Andrew Gordon champions diversity in global learning at keynote speaker event


Samantha Powers/The Daily Northwestern

Andrew Gordon, co-founder and CEO of Includifi, speaks about diversity in global learning opportunities at the Guild Lounge on Wednesday, Feb. 22. Gordon was the keynote speaker for Northwestern’s Black History Month Global Week.

Samantha Powers, Reporter

Andrew Gordon, CEO and co-founder of technological engagement company Includifi, spoke about intersections of race in study abroad experiences Wednesday as Northwestern’s Black History Month Global Week’s keynote speaker.

Gordon, who created Diversity Abroad, an organization promoting equitable global learning, said it’s often difficult for students of color to make sense of the opportunities available to them without a strong support network. Includifi — an app showing students personalized options for abroad programs, scholarships, internships, jobs and graduate school — aims to address those difficulties. 

At the event, Gordon spoke to an audience including fellow education professionals about the importance of supporting students.

“The students who have chosen to come to our universities are bright, driven, young people with dreams and goals, and we are the gatekeepers to so many of these experiences,” he said.

During a fireside chat with Robin Means Coleman, vice president and associate provost for Diversity and Inclusion at NU, Gordon said while some students face structural barriers to studying abroad, internal biases present among faculty may limit access.

Coleman said faculty advocates are key to ensuring students get the most out of their higher education opportunities. As a first-generation college student, she said she lacked these connections during her college years.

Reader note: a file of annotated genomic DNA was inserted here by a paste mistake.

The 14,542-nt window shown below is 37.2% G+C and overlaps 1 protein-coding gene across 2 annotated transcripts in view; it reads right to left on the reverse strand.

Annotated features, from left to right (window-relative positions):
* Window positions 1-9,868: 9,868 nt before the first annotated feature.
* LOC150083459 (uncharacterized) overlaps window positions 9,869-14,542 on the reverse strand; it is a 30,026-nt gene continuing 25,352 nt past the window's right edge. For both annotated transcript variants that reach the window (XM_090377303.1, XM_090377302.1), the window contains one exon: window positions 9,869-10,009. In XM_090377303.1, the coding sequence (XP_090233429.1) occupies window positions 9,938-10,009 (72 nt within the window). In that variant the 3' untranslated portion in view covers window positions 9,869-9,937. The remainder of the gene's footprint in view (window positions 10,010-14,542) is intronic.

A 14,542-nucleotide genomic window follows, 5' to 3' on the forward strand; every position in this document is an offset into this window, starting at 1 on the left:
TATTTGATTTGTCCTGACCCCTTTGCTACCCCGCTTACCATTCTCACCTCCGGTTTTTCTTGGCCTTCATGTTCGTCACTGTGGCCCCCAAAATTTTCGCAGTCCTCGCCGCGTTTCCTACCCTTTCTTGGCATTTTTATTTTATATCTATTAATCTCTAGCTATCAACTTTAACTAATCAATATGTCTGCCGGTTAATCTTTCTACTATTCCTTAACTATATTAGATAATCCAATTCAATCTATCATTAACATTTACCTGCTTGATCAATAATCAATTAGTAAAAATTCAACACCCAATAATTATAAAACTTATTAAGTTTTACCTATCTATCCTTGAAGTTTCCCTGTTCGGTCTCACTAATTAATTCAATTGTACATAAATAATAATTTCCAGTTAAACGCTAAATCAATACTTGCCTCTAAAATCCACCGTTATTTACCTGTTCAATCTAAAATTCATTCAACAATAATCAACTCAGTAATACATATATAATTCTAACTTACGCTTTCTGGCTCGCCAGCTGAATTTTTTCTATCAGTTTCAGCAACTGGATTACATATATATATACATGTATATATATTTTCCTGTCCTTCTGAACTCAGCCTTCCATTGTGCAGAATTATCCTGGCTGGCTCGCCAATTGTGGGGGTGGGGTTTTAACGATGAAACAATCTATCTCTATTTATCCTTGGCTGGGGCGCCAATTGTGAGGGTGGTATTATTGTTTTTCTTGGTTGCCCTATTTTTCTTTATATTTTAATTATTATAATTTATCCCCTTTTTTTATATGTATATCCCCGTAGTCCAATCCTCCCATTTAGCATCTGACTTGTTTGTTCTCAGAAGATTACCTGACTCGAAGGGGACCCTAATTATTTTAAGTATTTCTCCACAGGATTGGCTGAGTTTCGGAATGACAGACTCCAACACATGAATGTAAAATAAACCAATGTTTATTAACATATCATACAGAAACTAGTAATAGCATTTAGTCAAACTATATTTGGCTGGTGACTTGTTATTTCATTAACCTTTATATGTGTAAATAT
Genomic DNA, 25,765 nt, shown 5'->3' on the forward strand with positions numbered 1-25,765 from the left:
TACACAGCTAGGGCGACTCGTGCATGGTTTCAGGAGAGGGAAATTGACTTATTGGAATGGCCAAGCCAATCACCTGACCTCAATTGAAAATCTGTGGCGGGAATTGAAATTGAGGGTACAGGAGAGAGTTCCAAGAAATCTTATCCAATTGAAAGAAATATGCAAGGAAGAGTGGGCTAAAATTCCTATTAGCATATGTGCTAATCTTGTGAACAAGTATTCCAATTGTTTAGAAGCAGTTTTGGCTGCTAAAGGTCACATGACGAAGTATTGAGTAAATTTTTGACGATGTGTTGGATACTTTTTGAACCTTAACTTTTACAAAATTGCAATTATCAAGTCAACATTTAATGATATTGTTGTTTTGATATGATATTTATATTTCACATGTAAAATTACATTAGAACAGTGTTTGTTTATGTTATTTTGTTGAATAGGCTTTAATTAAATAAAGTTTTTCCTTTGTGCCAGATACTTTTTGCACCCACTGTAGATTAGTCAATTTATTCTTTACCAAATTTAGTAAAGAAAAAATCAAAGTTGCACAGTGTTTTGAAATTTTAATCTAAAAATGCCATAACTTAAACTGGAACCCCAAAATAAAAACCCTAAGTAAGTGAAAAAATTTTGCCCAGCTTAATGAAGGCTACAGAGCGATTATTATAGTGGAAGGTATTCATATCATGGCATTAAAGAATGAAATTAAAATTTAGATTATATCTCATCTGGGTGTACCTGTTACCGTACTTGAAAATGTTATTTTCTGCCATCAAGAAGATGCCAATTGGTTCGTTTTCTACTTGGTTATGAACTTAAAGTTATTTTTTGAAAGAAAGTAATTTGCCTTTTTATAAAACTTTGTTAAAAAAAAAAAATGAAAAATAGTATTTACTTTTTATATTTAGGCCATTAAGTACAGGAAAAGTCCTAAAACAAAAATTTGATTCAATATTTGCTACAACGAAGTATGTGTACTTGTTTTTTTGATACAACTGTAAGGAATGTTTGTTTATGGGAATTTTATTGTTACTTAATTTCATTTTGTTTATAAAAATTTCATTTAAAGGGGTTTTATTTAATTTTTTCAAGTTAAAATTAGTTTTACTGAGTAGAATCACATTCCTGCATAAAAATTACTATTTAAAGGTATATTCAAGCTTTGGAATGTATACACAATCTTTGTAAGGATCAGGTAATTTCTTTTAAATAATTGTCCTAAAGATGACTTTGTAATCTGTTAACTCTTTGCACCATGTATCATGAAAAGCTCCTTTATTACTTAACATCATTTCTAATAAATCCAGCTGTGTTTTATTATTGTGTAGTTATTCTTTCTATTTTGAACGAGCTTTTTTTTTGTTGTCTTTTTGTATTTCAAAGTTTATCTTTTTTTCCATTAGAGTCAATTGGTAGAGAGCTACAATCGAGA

“We rarely have an opportunity to call students in and say, ‘You know what? This would be great for you. I see this in you,’” Coleman said. “And I know personally, no one ever said that to me in high school, no one said that in college, not in graduate school, not in my (postdoctoral).”

She added that there needs to be an effort for intentional conversations to bridge that gap.

Supporting students through every stage of the study abroad process is even more important for students of color, Gordon said.

He first learned about the experience of being abroad as a teenager, when he visited his older brother in Spain. Gordon said he found it helpful to step outside the U.S.

“The U.S. can be a racially exhausting place for Black Americans, and even having a short reprieve from that in those formative years is very liberating,” Gordon said.

Weinberg senior and event attendee Bianca Gunnz said she learned a lot about the challenges minority students face when studying abroad.

With a mother from Jamaica and a father from England, Gunnz said she has always valued a global education and plans to study abroad in the fall.

“I think it’s been really helpful as a student in understanding the importance of studying abroad, especially for students who identify as Black,” Gunnz said. “Now knowing the obstacles that are presented to Black students, maybe I can help others to overcome them.”

Norvell Watts, program manager at NU and a co-founder of Black History Month Global Week, said the keynote speaker event was one of many intended to help Black students engage with a global education.

Later this week, the Global Learning Office will host a “Traveling While Black” panel discussion with students who have studied abroad before. In future years, Watts said he hopes to see even more student involvement in the events.

“I would love to have even more students and returnees around to share their experience because I think it’s very valuable that it’s not just staff and faculty and guest speakers who are able to support students,” Watts said. “I think there’s such a value in students communicating with each other.”

Correction: A previous version of this story misrepresented Andrew Gordon’s experience in Spain. The Daily regrets the error.

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